Tour of an Aged Sawmill that Still Works
Dad, Chuck and I just returned from touring Sauders Mill in St. Anthony. If I learned only one thing when touring a sawmill, that would be to bring ear protection next time.
Sauders Mill is small enough that they custom mill lumber for customers, and large enough they produce about 10,000 bf of lumber on a good day.
As can be seen in the pictures below, most of the machinery is quite old. The owner explained how breakdowns are fairly common with his operation. Because of the age of the equipment, most parts are not manufactured anymore and/or are slow to get in stock. To keep business going when a breakdown occurs, they have a small machining shop on site where they can create most of the parts they might need.
Log Loading Area
A loader with a huge fork bucket dumps logs into a pond. The water gives the logs a quick bath to help wash away any rocks or other debris that might interfere with the cutting. The operator (or bather) guides the logs along with a long pole. He butts a log up to a fence where he then uses a 6-foot chained blade to cut each log to a predefined length.
A hydraulic lift then hoists the sized logs onto a log deck to await the fate of the headrig.
Primary Saw Circular Saw
I mentioned the machinery was old. Did I also mention powerful? The ground shook near the main circular saw. And the gang saw rattled the building.
The primary circular saw is joystick controlled. The carriage is hydraulic fed. It rips the logs into dimensional cants in no time. The cants vary in size depending on how large the log is. Sorry, no pictures of the saw because the area was too dark. (That, and I felt very, I dunno, exposed leaning over a wobbly guard rail to snap a picture.)
The circular gang saw is perhaps my favorite machine there. It can cut up to eight boards in one pass.
Once a cant has been cut by the headrig, the cant travels to the gang saw. The gang saw operator changes the settings of the saw based upon the size and quality of the cant in order to optimize the lumber.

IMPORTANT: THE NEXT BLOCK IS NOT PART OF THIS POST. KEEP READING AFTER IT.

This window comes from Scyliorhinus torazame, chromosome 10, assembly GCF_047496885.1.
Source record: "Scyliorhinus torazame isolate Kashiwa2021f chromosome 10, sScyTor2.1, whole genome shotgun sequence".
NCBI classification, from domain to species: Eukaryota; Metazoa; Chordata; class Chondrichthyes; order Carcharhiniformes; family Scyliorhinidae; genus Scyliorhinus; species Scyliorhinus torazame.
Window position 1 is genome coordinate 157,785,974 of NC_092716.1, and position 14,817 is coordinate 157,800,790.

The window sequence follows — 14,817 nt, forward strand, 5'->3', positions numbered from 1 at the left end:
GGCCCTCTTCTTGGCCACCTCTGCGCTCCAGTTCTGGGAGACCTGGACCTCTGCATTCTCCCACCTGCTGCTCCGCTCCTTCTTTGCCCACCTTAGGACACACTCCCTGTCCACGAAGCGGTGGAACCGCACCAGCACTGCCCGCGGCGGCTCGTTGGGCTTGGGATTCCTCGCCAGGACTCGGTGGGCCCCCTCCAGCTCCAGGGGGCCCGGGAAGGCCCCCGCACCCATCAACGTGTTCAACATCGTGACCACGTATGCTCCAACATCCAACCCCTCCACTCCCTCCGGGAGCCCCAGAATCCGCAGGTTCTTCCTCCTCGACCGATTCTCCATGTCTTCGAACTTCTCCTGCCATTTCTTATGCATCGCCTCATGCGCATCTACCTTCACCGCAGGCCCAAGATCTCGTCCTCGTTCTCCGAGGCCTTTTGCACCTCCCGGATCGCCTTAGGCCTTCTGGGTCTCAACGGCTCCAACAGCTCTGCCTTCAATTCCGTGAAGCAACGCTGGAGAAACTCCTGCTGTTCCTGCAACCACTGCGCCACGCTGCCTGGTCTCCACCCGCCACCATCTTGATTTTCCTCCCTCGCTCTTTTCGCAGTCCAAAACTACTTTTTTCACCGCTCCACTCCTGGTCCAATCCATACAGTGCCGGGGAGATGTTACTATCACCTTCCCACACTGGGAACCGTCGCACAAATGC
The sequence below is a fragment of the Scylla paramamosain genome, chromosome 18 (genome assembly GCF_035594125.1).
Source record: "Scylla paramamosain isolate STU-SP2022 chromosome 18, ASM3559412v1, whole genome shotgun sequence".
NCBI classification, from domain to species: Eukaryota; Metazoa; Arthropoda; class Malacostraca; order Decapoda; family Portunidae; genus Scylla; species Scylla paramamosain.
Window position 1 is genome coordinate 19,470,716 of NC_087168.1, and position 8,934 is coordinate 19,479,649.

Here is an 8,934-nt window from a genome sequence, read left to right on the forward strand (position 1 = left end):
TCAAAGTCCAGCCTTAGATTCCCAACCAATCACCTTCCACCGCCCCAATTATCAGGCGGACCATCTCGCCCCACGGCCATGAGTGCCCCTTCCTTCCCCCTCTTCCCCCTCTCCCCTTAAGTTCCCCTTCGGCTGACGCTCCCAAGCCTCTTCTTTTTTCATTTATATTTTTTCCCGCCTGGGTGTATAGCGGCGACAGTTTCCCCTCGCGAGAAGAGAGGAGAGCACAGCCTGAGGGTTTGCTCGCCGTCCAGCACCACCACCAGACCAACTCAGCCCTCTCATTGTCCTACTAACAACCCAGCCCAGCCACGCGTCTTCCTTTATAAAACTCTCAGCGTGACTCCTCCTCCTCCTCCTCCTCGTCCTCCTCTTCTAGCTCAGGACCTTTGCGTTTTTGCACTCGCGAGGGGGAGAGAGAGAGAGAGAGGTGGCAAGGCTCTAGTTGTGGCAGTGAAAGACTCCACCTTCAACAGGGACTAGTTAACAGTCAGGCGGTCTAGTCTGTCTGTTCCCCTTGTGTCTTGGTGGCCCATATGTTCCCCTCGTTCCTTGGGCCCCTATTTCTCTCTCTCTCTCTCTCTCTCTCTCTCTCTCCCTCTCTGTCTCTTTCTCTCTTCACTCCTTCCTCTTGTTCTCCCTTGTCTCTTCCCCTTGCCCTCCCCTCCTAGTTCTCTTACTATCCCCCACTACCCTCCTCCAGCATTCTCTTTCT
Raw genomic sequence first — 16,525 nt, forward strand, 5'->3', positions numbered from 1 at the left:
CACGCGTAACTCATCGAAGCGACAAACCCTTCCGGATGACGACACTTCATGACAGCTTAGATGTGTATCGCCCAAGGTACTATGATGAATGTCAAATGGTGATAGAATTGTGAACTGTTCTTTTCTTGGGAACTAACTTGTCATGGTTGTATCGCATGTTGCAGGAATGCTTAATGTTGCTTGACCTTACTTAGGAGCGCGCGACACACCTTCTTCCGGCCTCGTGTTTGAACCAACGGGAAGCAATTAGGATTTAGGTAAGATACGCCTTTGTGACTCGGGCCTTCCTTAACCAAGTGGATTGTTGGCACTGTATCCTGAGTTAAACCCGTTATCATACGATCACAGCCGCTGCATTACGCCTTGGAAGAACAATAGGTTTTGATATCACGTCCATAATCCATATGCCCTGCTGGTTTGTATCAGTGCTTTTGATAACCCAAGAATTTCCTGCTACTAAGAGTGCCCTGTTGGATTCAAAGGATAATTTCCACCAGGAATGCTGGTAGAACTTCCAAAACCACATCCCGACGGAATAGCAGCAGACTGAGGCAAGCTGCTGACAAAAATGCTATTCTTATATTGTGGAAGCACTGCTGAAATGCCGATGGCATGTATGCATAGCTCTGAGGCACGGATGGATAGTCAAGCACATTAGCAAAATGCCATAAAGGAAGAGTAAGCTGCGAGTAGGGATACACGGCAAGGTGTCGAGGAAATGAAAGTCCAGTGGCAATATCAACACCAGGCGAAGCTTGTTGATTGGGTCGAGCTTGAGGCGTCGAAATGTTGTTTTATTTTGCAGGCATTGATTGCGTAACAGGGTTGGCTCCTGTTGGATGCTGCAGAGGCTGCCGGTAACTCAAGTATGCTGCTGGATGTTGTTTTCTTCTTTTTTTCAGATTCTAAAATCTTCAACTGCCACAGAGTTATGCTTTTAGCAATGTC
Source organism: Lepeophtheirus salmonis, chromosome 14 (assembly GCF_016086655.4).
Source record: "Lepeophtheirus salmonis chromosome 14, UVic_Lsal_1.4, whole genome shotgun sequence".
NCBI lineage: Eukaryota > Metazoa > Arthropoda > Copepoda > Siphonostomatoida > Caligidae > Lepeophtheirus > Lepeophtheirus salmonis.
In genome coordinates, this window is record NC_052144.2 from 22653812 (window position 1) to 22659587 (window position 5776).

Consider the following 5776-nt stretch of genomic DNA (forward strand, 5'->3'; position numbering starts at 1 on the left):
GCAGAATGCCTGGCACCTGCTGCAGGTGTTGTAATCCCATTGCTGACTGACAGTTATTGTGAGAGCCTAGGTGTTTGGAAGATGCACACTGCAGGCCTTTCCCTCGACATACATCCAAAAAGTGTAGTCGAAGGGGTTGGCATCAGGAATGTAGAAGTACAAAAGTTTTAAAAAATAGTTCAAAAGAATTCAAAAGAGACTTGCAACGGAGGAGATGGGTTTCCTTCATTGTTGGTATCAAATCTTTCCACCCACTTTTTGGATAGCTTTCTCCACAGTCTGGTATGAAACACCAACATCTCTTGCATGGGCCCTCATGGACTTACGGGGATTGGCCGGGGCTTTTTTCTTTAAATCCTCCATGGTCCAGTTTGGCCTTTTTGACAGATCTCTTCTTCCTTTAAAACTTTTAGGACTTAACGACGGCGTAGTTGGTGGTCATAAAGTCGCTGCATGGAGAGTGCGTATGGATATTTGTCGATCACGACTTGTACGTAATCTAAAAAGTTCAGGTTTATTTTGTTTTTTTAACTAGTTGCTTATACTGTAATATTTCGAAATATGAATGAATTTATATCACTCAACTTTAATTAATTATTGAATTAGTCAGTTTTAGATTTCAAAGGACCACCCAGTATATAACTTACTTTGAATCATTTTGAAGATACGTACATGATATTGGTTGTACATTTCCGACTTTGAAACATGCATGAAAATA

Notice the two tires. This was something the owner’s dad invented to keep the wood aligned. Simple and effective.
The cutoff saw was built by the owner’s dad and it works like a charm. Those old timers sure had ingenuity. It operates by one large motor that uses a chain to spin a shaft. The shaft connects to two very large circular saw blades. The cutoff saw operator simply adjusts the fence to the desired board length and then drops the lumber down a shoot. The blades do the rest.
After being cut to size by the cutoff saw, the lumber slides onto the lumber deck. One guy is able to keep up with the whole operation, which was quite impressive. Since the sawmill cuts various dimensions of lumber throughout the day, sorting the lumber is a constantly changing task. He quickly identifies the length and thicknesses of the board, then stacks it on a neat pile using drying stickers.
All debris eventually makes its way to a conveyor system. The large chunks of are broken to chips after passing through this massive chipper.
Seeing an old sawmill like this was a great educational experience.
As you can see, my dad thought so too. ; )